August '03, Rose was moved to "The Healing Barn" at McAdam's Stable....Dr. Linda Harmon-Dodge and Suzi Franz were contacted. In September '03, Dr. Linda saw her for the first time but wasn't able to do any procedures/manipulations that would help initially and had a guarded opinion of Rose's chance for recovery . Working with Dr. Linda, Suzi initiated a regimen of ultrasound, herb and PHOTON light therapy that turned her around.
In December I received a call telling me, "your horse is running and bucking in the pasture!" WOW!!!!
Dr. Linda treated her in Jan '04 and was amazed at the progress the horse had made following Suzi's course of treatment.
Rose will soon be 14. With Suzi's help we're now able to do work in the round pen, do some ground driving and "light" riding" is in the near future. Through a class at the stable I made a connection with Rose that is nothing short of phenomenal. This, from a horse that "should be destroyed."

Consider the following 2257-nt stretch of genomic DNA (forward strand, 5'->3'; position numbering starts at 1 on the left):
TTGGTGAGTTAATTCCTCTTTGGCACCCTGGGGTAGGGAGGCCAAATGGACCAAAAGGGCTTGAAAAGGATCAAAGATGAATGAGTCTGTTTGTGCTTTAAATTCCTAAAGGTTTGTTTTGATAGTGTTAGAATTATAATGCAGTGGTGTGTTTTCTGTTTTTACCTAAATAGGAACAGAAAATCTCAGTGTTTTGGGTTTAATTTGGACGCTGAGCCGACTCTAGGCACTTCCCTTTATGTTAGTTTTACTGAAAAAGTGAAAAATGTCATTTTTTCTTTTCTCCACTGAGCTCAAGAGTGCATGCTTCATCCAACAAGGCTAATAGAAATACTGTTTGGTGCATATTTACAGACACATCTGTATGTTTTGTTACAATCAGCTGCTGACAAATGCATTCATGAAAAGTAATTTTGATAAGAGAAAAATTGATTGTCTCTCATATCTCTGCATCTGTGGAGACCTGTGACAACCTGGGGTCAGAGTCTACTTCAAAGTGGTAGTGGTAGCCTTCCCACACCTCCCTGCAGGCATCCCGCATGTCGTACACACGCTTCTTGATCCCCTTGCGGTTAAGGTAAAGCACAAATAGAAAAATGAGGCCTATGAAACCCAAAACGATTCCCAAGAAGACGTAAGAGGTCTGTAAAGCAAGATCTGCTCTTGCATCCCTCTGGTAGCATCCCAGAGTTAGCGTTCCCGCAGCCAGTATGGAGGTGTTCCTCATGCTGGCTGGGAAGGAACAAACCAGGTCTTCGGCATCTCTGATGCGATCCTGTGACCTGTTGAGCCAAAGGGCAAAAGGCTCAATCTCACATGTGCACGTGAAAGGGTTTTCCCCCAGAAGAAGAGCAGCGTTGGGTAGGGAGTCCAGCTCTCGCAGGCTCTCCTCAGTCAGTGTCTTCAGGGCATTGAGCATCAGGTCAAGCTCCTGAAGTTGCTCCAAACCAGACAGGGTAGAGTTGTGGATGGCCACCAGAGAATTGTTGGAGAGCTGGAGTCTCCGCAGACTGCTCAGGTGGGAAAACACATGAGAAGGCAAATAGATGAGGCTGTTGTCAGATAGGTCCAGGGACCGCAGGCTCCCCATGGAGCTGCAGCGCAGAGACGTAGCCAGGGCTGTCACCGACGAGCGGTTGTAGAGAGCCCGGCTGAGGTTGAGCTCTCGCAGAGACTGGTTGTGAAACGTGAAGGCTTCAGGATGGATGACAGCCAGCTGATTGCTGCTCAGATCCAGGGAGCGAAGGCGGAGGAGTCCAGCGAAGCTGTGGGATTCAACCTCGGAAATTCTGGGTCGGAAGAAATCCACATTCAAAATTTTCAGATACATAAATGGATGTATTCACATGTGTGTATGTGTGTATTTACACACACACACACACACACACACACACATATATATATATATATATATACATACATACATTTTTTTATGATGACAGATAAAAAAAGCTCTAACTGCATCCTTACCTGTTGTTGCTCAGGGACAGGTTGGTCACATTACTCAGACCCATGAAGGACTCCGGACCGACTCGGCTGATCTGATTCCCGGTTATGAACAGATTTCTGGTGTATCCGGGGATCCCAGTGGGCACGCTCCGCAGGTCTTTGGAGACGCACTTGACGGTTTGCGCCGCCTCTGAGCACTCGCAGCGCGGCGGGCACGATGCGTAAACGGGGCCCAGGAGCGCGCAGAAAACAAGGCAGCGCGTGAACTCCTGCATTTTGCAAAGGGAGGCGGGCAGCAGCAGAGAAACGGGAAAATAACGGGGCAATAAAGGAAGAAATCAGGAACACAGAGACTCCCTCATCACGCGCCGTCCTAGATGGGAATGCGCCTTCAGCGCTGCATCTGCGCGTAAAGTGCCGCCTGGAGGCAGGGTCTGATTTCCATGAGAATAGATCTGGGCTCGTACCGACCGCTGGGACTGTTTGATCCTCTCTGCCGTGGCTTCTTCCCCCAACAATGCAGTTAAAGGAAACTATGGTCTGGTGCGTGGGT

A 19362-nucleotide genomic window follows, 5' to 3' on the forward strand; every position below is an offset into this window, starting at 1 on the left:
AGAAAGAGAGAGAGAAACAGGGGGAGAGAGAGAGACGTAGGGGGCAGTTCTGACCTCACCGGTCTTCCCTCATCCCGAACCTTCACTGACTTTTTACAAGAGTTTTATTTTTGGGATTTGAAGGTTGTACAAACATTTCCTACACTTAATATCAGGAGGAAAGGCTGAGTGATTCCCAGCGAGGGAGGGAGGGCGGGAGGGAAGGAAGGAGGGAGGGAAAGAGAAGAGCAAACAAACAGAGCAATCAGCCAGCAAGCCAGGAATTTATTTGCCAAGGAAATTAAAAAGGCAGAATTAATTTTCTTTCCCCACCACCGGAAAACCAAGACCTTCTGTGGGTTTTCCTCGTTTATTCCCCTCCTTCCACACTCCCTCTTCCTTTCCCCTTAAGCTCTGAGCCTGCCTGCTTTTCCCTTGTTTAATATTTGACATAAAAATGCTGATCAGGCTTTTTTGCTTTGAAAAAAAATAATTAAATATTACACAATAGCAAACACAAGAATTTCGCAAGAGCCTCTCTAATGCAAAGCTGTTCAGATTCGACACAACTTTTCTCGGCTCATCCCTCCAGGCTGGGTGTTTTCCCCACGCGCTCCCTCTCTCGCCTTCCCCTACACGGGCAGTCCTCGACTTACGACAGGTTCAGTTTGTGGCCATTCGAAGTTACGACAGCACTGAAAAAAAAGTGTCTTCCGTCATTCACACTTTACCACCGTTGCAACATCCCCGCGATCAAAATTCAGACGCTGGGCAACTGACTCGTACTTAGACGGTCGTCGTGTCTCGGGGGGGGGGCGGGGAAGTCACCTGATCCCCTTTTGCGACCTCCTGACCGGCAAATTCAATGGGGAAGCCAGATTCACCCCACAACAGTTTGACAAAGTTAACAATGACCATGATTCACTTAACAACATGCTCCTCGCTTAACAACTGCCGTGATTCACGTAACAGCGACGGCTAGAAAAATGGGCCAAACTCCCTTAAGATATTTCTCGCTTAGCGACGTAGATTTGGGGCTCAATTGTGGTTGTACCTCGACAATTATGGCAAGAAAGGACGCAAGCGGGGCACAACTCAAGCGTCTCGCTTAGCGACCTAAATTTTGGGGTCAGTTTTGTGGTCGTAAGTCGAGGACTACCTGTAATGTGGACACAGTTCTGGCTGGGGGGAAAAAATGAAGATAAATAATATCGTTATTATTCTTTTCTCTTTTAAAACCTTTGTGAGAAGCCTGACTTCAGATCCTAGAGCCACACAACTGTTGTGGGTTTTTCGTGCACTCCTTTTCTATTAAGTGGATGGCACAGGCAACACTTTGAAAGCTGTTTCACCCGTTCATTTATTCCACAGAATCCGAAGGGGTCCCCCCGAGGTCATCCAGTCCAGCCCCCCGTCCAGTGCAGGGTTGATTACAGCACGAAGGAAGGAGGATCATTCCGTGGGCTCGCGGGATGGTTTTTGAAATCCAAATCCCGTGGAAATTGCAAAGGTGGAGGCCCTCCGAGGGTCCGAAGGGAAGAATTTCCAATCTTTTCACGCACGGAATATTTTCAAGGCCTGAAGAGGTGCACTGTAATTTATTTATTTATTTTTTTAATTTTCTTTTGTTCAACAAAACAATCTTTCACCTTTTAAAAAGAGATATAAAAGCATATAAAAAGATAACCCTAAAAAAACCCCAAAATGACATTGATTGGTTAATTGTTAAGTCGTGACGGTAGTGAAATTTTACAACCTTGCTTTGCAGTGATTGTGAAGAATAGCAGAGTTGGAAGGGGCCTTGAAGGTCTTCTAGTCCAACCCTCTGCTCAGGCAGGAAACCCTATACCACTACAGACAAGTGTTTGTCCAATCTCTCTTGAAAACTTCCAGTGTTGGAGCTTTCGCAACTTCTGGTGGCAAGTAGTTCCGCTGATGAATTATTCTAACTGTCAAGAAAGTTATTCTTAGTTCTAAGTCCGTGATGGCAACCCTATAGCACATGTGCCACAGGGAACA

Suzi.....Thanks for giving me that chance with Rose and relieving her pain. Mere words cannot express what I feel!
Sincerely, Marylen Connor (a believer in the "magic" of Photon Therapy)
"You don't throw a whole life away just 'cause it's banged up a little" Chris Cooper as "Tom Smith", Seabiscuit's trainer in "SEABISCUIT" the movie 2003
Skeeter - Itching to Ride In March of 2001 my ten-year-old Appaloosa mare, Skeeter, foundered for no obvious reason. Fortunately, we caught it early and there was no rotation of the coffin bone. After two months of stall confinement and lunging in increasing amounts and gaits, I was able to start riding again in mid-May. She started out feeling great, but it wasn't long before her gaits got rougher and more uncomfortable to ride. Since she had been a wining Western Pleasure horse, smoothness had been her trademark. In the meantime she was plagued by intense itching all over her body and began chewing her chest and rubbing all the hair from her tail. I tried everything. Riding more, riding less. Using a snaffle, a hackamore, a curb. More leg, less leg. Skeeter continued to get worse. She was becoming very sloppy in her canter departures, so rough I could barely stay on her! Other people who saw her thought that she looked fine, but she was just not the horse I had been riding for the past five years.